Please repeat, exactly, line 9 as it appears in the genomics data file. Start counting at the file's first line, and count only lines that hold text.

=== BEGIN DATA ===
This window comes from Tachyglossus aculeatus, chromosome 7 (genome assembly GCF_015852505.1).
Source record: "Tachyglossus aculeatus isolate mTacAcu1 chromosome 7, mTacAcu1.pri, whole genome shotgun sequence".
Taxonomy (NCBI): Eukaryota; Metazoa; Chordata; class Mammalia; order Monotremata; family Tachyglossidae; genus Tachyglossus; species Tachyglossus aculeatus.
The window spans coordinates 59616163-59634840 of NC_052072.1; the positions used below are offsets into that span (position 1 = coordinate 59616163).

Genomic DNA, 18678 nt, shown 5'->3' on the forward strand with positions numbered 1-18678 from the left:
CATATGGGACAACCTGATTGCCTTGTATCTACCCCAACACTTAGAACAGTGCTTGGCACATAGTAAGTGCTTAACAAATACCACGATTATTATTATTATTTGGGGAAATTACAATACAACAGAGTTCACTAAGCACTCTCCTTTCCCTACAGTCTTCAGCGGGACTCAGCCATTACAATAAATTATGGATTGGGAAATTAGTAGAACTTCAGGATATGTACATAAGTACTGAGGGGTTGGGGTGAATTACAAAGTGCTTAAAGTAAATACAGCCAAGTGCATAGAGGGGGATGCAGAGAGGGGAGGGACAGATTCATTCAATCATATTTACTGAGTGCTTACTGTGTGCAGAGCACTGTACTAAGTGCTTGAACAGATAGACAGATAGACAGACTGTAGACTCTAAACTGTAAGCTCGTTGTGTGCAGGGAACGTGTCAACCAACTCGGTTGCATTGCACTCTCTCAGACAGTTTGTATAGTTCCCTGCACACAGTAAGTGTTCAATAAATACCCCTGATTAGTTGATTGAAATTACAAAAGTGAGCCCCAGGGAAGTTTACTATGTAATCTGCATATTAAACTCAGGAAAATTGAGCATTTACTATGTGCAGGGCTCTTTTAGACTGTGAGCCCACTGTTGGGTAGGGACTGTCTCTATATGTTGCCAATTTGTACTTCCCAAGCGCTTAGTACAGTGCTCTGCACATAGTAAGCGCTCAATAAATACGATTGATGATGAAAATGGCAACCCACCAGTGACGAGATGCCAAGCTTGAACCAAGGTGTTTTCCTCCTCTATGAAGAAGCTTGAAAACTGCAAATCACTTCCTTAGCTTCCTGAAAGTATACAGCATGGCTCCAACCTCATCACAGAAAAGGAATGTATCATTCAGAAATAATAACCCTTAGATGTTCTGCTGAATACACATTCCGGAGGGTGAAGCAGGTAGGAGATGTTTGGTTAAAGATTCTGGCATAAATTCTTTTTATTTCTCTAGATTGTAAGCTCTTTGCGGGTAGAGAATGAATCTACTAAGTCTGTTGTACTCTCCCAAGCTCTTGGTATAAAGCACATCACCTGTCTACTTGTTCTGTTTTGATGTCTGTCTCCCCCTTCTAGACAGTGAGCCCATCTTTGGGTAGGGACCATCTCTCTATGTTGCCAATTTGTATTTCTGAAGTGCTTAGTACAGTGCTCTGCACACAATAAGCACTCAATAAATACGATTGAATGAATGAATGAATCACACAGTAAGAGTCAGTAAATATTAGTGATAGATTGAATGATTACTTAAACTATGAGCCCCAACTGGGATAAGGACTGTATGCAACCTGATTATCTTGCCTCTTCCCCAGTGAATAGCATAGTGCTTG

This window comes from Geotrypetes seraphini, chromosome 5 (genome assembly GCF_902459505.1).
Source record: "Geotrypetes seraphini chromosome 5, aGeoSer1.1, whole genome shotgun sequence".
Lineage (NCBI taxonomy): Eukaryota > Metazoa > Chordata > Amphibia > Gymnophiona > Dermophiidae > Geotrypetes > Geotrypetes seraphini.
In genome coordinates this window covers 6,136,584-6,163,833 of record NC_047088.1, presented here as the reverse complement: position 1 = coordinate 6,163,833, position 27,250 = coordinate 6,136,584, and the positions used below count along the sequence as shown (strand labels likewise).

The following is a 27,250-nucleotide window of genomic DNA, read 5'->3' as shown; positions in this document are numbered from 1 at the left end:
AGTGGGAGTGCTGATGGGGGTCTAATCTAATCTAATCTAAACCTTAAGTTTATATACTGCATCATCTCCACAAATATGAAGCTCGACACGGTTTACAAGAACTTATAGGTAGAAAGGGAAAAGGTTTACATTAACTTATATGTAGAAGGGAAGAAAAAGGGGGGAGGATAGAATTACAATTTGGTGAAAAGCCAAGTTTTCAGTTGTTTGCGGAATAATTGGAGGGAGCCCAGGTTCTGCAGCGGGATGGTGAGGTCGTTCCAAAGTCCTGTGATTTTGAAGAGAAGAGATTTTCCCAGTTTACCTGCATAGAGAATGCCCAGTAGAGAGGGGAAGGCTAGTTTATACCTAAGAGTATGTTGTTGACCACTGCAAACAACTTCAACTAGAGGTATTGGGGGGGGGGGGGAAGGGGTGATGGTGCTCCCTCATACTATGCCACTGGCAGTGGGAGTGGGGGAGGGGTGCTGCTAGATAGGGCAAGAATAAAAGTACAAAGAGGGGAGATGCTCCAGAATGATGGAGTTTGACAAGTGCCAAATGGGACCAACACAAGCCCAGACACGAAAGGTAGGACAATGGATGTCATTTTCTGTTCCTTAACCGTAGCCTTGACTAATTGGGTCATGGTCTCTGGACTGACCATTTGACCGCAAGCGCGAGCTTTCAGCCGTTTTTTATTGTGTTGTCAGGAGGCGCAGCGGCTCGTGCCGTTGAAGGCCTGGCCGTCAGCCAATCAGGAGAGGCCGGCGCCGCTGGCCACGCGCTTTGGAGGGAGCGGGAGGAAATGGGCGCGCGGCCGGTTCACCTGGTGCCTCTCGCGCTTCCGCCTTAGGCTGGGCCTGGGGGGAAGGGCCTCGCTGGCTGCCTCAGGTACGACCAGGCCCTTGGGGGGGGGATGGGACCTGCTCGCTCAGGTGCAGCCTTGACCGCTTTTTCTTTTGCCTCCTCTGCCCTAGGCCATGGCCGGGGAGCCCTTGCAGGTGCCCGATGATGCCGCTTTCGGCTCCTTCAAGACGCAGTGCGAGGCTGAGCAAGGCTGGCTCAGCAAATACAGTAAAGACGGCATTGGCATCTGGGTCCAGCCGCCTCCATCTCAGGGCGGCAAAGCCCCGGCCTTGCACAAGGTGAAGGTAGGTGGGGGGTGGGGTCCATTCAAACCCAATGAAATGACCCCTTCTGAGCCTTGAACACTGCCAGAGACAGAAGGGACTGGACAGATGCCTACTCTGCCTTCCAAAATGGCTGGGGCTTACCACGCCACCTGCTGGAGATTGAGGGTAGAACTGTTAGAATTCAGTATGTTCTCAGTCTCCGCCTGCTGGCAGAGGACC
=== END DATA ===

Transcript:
Lineage (NCBI taxonomy): Eukaryota > Metazoa > Chordata > Amphibia > Gymnophiona > Dermophiidae > Geotrypetes > Geotrypetes seraphini.